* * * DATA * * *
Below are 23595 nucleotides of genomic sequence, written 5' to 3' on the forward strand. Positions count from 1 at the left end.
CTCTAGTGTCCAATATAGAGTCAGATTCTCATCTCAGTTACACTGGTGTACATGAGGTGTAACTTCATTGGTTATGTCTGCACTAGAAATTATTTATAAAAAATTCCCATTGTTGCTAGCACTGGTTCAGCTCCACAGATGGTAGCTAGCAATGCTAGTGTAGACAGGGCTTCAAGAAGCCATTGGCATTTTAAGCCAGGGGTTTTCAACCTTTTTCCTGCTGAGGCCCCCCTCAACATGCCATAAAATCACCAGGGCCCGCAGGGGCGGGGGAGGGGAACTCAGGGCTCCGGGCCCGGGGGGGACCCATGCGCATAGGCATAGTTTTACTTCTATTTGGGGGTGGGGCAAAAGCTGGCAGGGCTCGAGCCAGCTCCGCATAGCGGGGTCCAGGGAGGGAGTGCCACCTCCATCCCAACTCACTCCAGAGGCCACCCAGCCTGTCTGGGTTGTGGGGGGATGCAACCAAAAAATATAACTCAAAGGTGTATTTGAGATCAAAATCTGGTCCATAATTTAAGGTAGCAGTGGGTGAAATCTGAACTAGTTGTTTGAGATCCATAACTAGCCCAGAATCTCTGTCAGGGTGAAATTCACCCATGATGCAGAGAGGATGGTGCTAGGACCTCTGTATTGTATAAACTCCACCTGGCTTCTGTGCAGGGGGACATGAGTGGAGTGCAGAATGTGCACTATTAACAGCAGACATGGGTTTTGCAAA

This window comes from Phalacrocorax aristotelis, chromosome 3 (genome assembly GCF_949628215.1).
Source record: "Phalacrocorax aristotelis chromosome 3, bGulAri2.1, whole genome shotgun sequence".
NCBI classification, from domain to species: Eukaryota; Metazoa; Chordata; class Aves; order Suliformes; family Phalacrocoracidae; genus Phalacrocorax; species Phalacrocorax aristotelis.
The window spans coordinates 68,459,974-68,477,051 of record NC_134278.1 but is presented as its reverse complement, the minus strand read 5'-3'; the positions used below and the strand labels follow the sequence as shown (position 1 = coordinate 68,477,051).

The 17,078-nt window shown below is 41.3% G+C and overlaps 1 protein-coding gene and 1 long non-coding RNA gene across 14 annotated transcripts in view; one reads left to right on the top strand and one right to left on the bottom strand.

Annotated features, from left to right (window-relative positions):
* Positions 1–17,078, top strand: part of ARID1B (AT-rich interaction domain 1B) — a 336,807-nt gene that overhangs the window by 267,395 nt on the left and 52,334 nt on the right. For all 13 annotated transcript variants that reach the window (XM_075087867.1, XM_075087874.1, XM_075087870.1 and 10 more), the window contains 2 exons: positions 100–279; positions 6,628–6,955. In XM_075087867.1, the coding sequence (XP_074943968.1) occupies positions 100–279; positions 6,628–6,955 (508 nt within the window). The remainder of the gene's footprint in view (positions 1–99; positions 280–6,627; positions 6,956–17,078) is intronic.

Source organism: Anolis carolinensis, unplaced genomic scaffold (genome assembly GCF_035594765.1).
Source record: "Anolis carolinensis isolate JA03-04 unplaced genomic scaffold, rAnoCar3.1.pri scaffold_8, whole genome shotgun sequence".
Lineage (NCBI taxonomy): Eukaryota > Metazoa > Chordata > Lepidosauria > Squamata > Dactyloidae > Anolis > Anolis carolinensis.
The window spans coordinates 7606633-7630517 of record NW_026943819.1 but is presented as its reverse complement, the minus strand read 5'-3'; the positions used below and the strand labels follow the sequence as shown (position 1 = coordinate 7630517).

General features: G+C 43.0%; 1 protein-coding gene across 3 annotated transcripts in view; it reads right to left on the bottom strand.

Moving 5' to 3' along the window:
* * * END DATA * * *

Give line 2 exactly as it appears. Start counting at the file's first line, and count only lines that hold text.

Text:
CTCTAGTGTCCAATATAGAGTCAGATTCTCATCTCAGTTACACTGGTGTACATGAGGTGTAACTTCATTGGTTATGTCTGCACTAGAAATTATTTATAAAAAATTCCCATTGTTGCTAGCACTGGTTCAGCTCCACAGATGGTAGCTAGCAATGCTAGTGTAGACAGGGCTTCAAGAAGCCATTGGCATTTTAAGCCAGGGGTTTTCAACCTTTTTCCTGCTGAGGCCCCCCTCAACATGCCATAAAATCACCAGGGCCCGCAGGGGCGGGGGAGGGGAACTCAGGGCTCCGGGCCCGGGGGGGACCCATGCGCATAGGCATAGTTTTACTTCTATTTGGGGGTGGGGCAAAAGCTGGCAGGGCTCGAGCCAGCTCCGCATAGCGGGGTCCAGGGAGGGAGTGCCACCTCCATCCCAACTCACTCCAGAGGCCACCCAGCCTGTCTGGGTTGTGGGGGGATGCAACCAAAAAATATAACTCAAAGGTGTATTTGAGATCAAAATCTGGTCCATAATTTAAGGTAGCAGTGGGTGAAATCTGAACTAGTTGTTTGAGATCCATAACTAGCCCAGAATCTCTGTCAGGGTGAAATTCACCCATGATGCAGAGAGGATGGTGCTAGGACCTCTGTATTGTATAAACTCCACCTGGCTTCTGTGCAGGGGGACATGAGTGGAGTGCAGAATGTGCACTATTAACAGCAGACATGGGTTTTGCAAA